You are here

Western spruce budworm alters crown fire behavior through reduced canopy density

Status: 
Action
Dates: 
January, 2010 to December, 2014

Western spruce budworm outbreaks often last for decades in the interior West. However, their impact on fire behavior is poorly understood. Insects are often thought to increase fire hazard or behavior owing to high tree mortality, but the western spruce budworm kills few trees outright. Scientists have little understanding of how removing foliage alone affects fire behavior, and it is difficult to make precise links between historical western spruce budworm outbreaks and fire.

Approach

Douglas-fir tree with top killed by western spruce budworm defoliation.
Douglas-fir tree with top killed by western spruce budworm defoliation.
To isolate the effect that defoliation has on crown fuels, researchers simulated single-tree torching across a range of crown fuel changes that occur during western spruce budworm infestation. By isolating the effects on a single tree and simulating the tree in a three-dimensional fire model called the Wildland-Urban Interface Fire Dynamics Simulator (WFDS), these researchers were able to identify precise links between western spruce budworm disturbance and fire behavior changes. Development of WFDS was a joint project between the U.S. Forest Service Pacific Northwest Research Station and the National Institute of Standards and Technology (NIST) in Maryland. In addition, tree ring analysis was used to reveal historical fires and outbreaks of western spruce budworm from central Oregon to western Montana.

Key Findings

Aquila Flower (Western Washington University) and Branden Rishel (University of Oregon) discuss fire scars on a stump in eastern Oregon with Emily Heyerdahl (RMRS).
Aquila Flower (Western Washington University) and Branden Rishel (University of Oregon) discuss fire scars on a stump in eastern Oregon with Emily Heyerdahl (RMRS).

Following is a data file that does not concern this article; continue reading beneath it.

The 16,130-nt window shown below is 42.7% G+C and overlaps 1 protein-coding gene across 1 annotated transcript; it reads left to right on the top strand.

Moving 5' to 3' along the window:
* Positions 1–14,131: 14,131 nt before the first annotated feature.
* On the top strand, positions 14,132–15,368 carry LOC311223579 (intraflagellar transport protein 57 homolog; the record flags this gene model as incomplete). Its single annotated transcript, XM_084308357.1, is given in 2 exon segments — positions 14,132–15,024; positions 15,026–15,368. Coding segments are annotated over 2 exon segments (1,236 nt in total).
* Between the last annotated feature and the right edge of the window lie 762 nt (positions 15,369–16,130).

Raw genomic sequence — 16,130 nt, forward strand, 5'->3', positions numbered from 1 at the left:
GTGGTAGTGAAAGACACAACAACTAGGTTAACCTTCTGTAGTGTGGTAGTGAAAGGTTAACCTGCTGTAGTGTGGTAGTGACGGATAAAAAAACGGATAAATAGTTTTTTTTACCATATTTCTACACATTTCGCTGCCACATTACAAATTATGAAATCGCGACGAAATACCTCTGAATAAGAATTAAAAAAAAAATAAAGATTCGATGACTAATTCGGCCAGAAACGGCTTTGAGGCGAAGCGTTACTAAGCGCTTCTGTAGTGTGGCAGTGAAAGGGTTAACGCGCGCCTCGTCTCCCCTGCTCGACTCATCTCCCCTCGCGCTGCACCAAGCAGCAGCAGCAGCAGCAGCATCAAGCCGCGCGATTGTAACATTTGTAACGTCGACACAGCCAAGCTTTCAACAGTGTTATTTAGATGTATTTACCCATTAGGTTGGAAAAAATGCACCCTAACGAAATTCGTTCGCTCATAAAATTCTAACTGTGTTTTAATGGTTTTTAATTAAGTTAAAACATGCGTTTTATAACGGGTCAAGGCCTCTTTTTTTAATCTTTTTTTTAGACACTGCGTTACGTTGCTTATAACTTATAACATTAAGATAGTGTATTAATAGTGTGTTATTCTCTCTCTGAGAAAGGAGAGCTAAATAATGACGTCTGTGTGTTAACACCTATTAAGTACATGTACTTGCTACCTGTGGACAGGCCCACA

Tree rings revealed many historical fires and outbreaks of western spruce budworm outbreaks along a 1,000-mile transect from central Oregon to western Montana, but no consistent relationship in their timing. Western spruce budworm was associated with the ends of droughts, whereas fire was associated with single drought years. Results indicated that defoliation, when modeled as reduced foliar density, dampens crown fire behavior by inhibiting fire spread between crowns and increasing the surface fire intensity necessary to ignite a single tree crown. This change in crown ignition is unique because it results from reduced crown fuel without a change to crown fuel base height.This suggests that areas heavily defoliated by western spruce budworm may inhibit crown fire spread and may thus promote non-lethal surface fires.

For more information, please visit: http://www.firelab.org/project/western-spruce-budworm.

Publications

Flower, A. ; Gavin, D. G. ; Heyerdahl, Emily K. ; Parsons, Russell A. ; Cohn, G. M. , 2014
Cohn, Gregory M. ; Parsons, Russell A. ; Heyerdahl, Emily K. ; Gavin, Daniel G. ; Flower, Aquila , 2014


Project Contact: 

Principal Investigators:
Collaborators:
Daniel G. Gavin - University of Oregon
Aquila Flower - Huxley College of the Environment- Western Washington University

Funding Contributors:
Joint Fire Science Program